On October 17th, 2019, the Women’s Foundation of California (WFoC) celebrated its fortieth anniversary with a major announcement: the organization pledged $40 million to gender justice, and began its groundbreaking campaign to raise the funds to facilitate another forty years of gender justice grantmaking.
Less than a month later, the WFoC is more than halfway to its goal of $40 million. This stunning fundraising effort is the result of a steadfast community of donors, supporters, and activists, which the Foundation has built over forty years of campaigning for social change.
This year for Mother’s Day, incarcerated
mothers and caregivers in 36 U.S. cities had their bails paid through public
donations. The Black Mamas Bail Out brings together givers and organizers from
across the country to free imprisoned moms who can’t afford bail.
Bailing Out Black Moms and Caregivers
Today and every day, tens of thousands of
people are imprisoned in the U.S. because they cannot pay bail. Most of the
about 2.3 million people in American prisons and jails are people of color.
While they are primarily male, women are now the fastest-growing incarcerated
population. And, Black women are imprisoned at a rate double that of white
I am always keeping an eye out for instances of feminism breaking through to mainstream culture. So when Netflix decided to make its biggest payment ever of $10 million to buy the rights to Knock Down the House, I was eager to learn about how this film came about. How did this relatively new film team suddenly find itself poised to reach Netflix’s estimated 148 million subscribers?
Knock Down the House follows four progressive women who made it into the U.S. Congress in the 2018 elections, inviting viewers to witness the progression of their historic journeys into politics. Just weeks ago, it won Best Documentary Film for 2019 at the Sundance Film Festival.
University of San Diego’s Joan B. Kroc Institute for Peace and Justice just announced a call for application to its Women PeaceMakers fellowship program. The 10-month fellowship will bring on four women peacebuilders to work in high conflict areas internationally, engaging with four international peace partners on the goal of reducing violence in the community. Each fellow will also be followed by a Peace Researcher who will “document her peacebuilding journey, and specifically, how she engages the security sector.”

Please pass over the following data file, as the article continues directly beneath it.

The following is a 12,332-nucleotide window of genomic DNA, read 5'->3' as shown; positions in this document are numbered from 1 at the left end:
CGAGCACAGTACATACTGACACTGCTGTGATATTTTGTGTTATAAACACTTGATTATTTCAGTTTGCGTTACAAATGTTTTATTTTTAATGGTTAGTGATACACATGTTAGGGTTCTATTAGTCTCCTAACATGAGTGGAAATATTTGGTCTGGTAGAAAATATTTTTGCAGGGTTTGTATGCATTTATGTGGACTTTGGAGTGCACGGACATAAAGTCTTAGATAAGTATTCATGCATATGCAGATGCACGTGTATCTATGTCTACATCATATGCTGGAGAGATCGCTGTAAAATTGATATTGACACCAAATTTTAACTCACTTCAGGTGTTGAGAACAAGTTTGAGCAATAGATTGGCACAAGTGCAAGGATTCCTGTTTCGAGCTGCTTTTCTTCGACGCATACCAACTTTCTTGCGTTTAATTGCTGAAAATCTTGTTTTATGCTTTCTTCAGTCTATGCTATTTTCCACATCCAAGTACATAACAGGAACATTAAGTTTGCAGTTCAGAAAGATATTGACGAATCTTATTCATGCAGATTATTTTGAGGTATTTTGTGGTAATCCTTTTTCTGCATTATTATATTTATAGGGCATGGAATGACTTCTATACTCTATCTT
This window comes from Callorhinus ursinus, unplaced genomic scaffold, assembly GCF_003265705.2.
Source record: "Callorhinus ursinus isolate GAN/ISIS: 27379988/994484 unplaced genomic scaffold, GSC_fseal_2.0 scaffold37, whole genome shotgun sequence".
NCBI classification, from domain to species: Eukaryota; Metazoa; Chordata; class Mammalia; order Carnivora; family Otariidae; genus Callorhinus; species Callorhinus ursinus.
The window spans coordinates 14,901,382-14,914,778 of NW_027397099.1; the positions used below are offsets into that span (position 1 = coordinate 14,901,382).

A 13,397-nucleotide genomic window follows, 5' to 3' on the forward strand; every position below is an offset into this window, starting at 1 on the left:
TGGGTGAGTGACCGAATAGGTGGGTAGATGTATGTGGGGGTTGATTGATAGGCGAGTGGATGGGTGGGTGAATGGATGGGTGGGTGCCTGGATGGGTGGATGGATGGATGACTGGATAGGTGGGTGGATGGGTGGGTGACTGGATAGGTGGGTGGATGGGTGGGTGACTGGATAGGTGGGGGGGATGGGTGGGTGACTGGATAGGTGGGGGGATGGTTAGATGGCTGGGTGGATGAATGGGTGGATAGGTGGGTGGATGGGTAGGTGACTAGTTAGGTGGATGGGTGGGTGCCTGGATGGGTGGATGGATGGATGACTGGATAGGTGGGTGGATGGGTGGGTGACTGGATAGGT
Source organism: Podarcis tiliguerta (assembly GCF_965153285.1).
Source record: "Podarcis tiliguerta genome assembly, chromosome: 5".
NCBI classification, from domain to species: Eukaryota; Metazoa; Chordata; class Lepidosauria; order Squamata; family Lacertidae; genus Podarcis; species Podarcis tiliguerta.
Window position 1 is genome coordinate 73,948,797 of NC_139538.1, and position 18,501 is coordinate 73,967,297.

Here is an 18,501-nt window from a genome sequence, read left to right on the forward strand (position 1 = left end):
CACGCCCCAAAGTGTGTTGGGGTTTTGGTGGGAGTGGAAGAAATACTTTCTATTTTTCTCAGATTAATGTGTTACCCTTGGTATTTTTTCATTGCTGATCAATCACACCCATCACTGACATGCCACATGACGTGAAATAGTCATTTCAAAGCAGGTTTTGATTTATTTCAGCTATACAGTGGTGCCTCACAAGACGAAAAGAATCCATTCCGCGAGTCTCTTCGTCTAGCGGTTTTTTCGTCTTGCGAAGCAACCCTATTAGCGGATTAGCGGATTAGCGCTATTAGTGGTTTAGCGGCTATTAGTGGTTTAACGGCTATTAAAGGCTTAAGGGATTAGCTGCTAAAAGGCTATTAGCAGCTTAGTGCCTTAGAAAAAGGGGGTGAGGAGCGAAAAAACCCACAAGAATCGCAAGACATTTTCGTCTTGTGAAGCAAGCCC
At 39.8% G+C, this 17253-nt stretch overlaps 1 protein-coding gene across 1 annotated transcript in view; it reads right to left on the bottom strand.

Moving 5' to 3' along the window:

Each year, an urgent peacebuilding issue is identified and participants are selected based on their work in that area. During the 2017-18 academic year, the program will focus on Women PeaceMakers working with the local security sector (police, military and other state security forces) to advance peacebuilding, human security, and women’s rights in pre-, during or post-conflict settings. The guiding question that the fellows will work on is:How can Women PeaceMakers and international partners build more effective local/global collaborations in their peacebuilding efforts to engage the security sector?Examples of civilian-led engagement with the security sector to ensure legal mechanisms are upheld and human rights are protected include the following:● Efforts to enhance accountability (e.g. civilian-led reporting mechanisms and efforts to combat impunity);● Facilitation of security sector reform (e.g. civilian-supported disarmament, demobilization, and reintegration campaigns of certain military, police or militias);● Building community-security partnerships● The work of former female combatants to reintegrate and rehabilitate fellow fighters
There are several components to this fellowship, which is free for participants. More information on the fellowship and the history of the Women PeaceMakers program is here.Read More